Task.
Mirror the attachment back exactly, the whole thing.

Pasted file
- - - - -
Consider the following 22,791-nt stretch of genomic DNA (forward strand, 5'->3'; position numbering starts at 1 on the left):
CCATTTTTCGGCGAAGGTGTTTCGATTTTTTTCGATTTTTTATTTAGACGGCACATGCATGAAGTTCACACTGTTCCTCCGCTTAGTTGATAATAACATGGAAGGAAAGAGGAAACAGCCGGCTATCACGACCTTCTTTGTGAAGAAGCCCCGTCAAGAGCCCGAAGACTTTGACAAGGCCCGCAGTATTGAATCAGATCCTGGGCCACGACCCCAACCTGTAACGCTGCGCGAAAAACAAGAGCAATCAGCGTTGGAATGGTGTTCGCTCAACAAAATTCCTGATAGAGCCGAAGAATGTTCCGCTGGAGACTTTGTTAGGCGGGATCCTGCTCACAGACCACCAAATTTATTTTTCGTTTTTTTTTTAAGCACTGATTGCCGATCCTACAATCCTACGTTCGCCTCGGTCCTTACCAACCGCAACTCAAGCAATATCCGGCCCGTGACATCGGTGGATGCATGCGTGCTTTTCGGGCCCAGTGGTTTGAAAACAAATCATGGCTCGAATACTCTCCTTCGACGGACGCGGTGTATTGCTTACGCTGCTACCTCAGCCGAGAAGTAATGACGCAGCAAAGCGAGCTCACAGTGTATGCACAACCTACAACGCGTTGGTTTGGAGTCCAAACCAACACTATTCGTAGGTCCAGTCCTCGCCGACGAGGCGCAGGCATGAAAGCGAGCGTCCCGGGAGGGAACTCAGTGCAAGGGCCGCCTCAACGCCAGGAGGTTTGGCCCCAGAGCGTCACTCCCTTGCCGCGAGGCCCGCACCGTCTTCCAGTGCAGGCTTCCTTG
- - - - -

Consider the following 22,791-nt stretch of genomic DNA (forward strand, 5'->3'; position numbering starts at 1 on the left):
CCATTTTTCGGCGAAGGTGTTTCGATTTTTTTCGATTTTTTATTTAGACGGCACATGCATGAAGTTCACACTGTTCCTCCGCTTAGTTGATAATAACATGGAAGGAAAGAGGAAACAGCCGGCTATCACGACCTTCTTTGTGAAGAAGCCCCGTCAAGAGCCCGAAGACTTTGACAAGGCCCGCAGTATTGAATCAGATCCTGGGCCACGACCCCAACCTGTAACGCTGCGCGAAAAACAAGAGCAATCAGCGTTGGAATGGTGTTCGCTCAACAAAATTCCTGATAGAGCCGAAGAATGTTCCGCTGGAGACTTTGTTAGGCGGGATCCTGCTCACAGACCACCAAATTTATTTTTCGTTTTTTTTTTAAGCACTGATTGCCGATCCTACAATCCTACGTTCGCCTCGGTCCTTACCAACCGCAACTCAAGCAATATCCGGCCCGTGACATCGGTGGATGCATGCGTGCTTTTCGGGCCCAGTGGTTTGAAAACAAATCATGGCTCGAATACTCTCCTTCGACGGACGCGGTGTATTGCTTACGCTGCTACCTCAGCCGAGAAGTAATGACGCAGCAAAGCGAGCTCACAGTGTATGCACAACCTACAACGCGTTGGTTTGGAGTCCAAACCAACACTATTCGTAGGTCCAGTCCTCGCCGACGAGGCGCAGGCATGAAAGCGAGCGTCCCGGGAGGGAACTCAGTGCAAGGGCCGCCTCAACGCCAGGAGGTTTGGCCCCAGAGCGTCACTCCCTTGCCGCGAGGCCCGCACCGTCTTCCAGTGCAGGCTTCCTTG